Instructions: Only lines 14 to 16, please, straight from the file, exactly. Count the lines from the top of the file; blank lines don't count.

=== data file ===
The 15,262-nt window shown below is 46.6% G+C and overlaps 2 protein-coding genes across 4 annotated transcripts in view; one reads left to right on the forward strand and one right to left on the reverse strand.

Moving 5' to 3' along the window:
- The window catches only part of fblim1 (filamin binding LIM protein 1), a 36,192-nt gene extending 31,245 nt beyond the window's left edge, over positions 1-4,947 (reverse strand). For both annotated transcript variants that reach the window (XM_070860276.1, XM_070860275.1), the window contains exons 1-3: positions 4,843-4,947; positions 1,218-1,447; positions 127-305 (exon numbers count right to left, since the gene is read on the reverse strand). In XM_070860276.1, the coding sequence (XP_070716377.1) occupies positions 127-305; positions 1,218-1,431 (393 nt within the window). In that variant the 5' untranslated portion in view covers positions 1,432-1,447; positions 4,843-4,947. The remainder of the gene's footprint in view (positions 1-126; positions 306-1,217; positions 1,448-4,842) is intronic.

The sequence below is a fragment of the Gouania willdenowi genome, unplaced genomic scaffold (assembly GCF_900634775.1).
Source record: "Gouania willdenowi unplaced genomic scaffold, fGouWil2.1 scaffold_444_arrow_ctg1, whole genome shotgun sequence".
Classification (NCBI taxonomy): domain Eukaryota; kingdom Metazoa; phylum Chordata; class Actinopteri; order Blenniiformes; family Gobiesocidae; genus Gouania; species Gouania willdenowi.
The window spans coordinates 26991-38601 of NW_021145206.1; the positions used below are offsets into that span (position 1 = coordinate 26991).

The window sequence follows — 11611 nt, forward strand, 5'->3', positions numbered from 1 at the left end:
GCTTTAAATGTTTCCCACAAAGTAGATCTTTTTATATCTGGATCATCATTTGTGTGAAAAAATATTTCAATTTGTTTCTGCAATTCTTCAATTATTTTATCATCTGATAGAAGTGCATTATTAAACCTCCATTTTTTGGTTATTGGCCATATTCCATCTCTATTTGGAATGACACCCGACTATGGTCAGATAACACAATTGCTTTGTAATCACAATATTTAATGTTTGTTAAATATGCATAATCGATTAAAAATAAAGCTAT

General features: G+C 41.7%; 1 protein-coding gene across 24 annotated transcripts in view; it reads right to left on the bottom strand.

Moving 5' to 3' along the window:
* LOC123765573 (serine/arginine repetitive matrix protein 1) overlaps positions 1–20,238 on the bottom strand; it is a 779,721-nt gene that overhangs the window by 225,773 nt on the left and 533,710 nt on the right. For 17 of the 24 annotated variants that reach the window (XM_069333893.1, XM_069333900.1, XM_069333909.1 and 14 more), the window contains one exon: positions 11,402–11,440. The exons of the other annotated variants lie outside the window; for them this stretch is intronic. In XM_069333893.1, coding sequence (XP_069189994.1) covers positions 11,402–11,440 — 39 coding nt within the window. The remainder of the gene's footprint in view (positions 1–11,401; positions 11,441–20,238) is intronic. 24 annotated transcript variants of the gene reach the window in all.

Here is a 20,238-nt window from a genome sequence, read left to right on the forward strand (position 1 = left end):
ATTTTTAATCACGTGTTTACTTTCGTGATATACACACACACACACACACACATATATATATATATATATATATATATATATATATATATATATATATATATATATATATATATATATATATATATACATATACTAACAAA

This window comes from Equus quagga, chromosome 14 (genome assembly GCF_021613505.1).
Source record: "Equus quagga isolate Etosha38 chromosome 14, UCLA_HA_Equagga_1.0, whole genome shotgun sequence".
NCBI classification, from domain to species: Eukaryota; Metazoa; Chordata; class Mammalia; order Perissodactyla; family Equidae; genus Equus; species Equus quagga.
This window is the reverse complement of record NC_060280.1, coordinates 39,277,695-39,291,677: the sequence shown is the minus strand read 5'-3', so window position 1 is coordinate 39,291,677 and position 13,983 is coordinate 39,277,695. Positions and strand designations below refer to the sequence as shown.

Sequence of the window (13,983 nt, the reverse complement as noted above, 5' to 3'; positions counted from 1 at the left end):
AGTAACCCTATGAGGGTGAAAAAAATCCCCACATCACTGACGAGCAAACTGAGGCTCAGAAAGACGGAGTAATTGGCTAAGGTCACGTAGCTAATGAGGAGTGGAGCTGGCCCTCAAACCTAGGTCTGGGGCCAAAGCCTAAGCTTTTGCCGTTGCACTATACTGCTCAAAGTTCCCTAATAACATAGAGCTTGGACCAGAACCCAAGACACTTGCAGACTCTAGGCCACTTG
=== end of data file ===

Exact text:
ATTTTTAATCACGTGTTTACTTTCGTGATATACACACACACACACACACACATATATATATATATATATATATATATATATATATATATATATATATATATATATATATATATATATATATATATACATATACTAACAAA

This window comes from Equus quagga, chromosome 14 (genome assembly GCF_021613505.1).
Source record: "Equus quagga isolate Etosha38 chromosome 14, UCLA_HA_Equagga_1.0, whole genome shotgun sequence".